Every time they want to add one, do an internet search to find out the risks and safeguards. Each app will have its own privacy setting and discuss this with your child.

Don’t rely on technical controls

Far more important than any software protection is parental monitoring. You should have the password to the phone and let them know that you will be checking it.

Even more crucial is to talk regularly with children about what they’re using the phone for, and what is and isn’t okay.

Keep informed

For these conversations to be effective, they need to be relevant to what your child is doing online. The upcoming generation uses the same technology differently.

“You don’t have to be an expert but you do need to be familiar with your child’s online world,” says Curley. “Make it real.” A good conversation starter is to ask who their favourite YouTubers are.

“Say nothing and go and sneak a look at them yourself,” she suggests. Then it’s good to watch them together and chat about them.

Set screen time limits

With screens so integrated in our lives, counting the hours spent on them is an “obsolete concept”, according to the Irish Internet Safety Centre, Webwise. Far better, they suggest, to set rules with children about when it is appropriate or not to use screens eg not at meal times, or during homework, or in their bedrooms etc, to curb excessive use.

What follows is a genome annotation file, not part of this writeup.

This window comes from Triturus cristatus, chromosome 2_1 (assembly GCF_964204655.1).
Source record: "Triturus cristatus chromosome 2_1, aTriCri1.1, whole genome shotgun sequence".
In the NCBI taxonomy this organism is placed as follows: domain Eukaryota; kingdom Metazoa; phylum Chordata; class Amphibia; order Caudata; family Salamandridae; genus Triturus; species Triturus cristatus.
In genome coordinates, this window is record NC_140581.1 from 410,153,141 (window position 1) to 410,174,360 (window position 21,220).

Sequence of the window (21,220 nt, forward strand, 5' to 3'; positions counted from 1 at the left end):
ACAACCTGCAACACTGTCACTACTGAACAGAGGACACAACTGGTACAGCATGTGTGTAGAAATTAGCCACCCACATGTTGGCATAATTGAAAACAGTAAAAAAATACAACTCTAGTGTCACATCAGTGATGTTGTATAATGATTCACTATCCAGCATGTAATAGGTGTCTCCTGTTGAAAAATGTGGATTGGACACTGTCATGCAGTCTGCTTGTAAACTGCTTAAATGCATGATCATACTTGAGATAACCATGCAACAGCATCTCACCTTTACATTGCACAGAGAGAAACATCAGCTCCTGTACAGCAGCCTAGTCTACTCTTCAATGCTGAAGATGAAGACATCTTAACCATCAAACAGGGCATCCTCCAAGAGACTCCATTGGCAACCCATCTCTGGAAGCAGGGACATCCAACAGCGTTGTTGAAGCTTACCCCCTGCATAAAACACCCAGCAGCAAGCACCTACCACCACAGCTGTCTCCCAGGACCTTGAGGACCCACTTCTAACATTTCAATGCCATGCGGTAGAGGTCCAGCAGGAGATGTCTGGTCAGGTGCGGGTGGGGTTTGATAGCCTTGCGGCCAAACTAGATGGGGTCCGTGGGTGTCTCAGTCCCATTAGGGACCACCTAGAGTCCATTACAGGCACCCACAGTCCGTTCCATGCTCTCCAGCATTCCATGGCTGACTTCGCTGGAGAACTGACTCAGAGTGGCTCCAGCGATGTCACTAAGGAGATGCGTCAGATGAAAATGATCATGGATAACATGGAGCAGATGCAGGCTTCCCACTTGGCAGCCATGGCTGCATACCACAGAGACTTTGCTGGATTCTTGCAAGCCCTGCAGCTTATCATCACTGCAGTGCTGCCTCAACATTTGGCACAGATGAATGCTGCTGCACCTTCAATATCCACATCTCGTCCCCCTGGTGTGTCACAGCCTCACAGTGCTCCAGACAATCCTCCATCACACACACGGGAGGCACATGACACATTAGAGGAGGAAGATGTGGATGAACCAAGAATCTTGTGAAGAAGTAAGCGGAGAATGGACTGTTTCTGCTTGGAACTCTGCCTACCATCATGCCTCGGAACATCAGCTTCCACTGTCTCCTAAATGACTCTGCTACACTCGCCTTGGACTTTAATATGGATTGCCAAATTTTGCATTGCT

Decide your policy on social media sites

Users of social media apps are all supposed to be at least 13 years old yet the majority of children aged nine to 12 are already on them. So they have all lied about their age to sign up – and sometimes they say 18 just to be sure. This means they won’t get basic protections that may be there for those aged 13-18.

It’s a dilemma for parents because if they forbid children to use them, there is the risk they will do it secretly but then there will be no communication about it.

“It is better they not doing it behind your back,” says Curley who believes it is for every parent to judge their own child on this issue.

Beware of cyberbullying